Prism: Tales of Your City


Episode Summary

In 2018, a queer woman named “K” traveled to Somalia to visit her father. Shortly after she arrived, she vanished. This week, we head to the city of Minneapolis with the Afroqueer team to hear the story of how K’s chosen family did everything they could to find her and bring her back to safety.

Episode Notes

In 2018, a queer woman named “K” traveled to Somalia to visit her father. Shortly after she arrived, she vanished. This week, we head to the city of Minneapolis with the AfroQueer team to hear the story of how K’s chosen family did everything they could to find her and bring her back to safety.

Episode Transcription



Charlie: Welcome to Tales of Your City, an exploration of queer identity and community across America brought to you by Netflix.  My name is Charlie Barnett and I’m the host of this weeks’ episode, Minneapolis.




Charlie: In partnership with Tales of the City, the new limited series now streaming on Netflix, we are working with independent queer storytellers each week to shine a light on the cities we inhabit, the ways we connect, and the moments in which we find space to be our true, authentic selves.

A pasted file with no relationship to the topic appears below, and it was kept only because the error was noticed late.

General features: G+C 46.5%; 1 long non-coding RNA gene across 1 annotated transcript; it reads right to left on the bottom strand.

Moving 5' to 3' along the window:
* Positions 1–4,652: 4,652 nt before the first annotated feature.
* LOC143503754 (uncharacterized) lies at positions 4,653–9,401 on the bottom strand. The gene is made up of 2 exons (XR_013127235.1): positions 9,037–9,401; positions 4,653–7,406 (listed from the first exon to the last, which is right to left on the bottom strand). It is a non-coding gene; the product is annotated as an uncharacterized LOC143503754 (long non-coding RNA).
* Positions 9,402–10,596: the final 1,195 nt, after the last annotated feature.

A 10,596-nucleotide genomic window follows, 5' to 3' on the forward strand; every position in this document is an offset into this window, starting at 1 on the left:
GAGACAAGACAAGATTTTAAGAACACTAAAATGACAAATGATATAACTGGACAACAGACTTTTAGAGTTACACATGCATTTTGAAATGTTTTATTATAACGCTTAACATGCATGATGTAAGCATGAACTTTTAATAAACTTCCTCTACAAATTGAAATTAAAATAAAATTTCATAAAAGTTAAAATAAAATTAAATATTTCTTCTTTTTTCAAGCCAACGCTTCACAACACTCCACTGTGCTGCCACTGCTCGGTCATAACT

Nakessa: Because it’s one thing we all always hear about this.  Like our communities or our families doing this rehabilitation to make people straight.  But you never imagine that it would happen to someone you know.




Charlie: Queer people around the world know what it means to lose family because of who they are, blood relatives deciding their LGBTQ+ loved one is no longer welcome.  In the face of this rejection, sometimes friends or even strangers step into the role of kin.  Water thickens to blood, and LGBTQ+ people discover a different type of family, a chosen family.




Charlie: But what happens if your blood relatives not only don’t accept you for who you are, but also decide to try and fix you?  In 2018, a woman from Minneapolis named K went missing.  We traveled to Minneapolis to hear the story of her chosen family that did everything they could to find her.  So get ready for K’s story.




Woman: Testing 1, 2, 3?  Okay.  So can you please introduce yourself?


K: My name is K.  Namaste.


Woman: That’s K.  That’s not her real name, but that’s what we’ll call her to protect her identity.  K, who is 27, is tall and thin, tomboyish, sports a nose ring, and has a massive afro.  She has a large, warm smile and is charismatic.  And where are you from?


K: I’m from Somalia, living in Minneapolis.


Woman: And what brought your, what brought your family to the US?


K: The war in Somalia.


Woman: Cool.  And how long have you lived in Minnesota?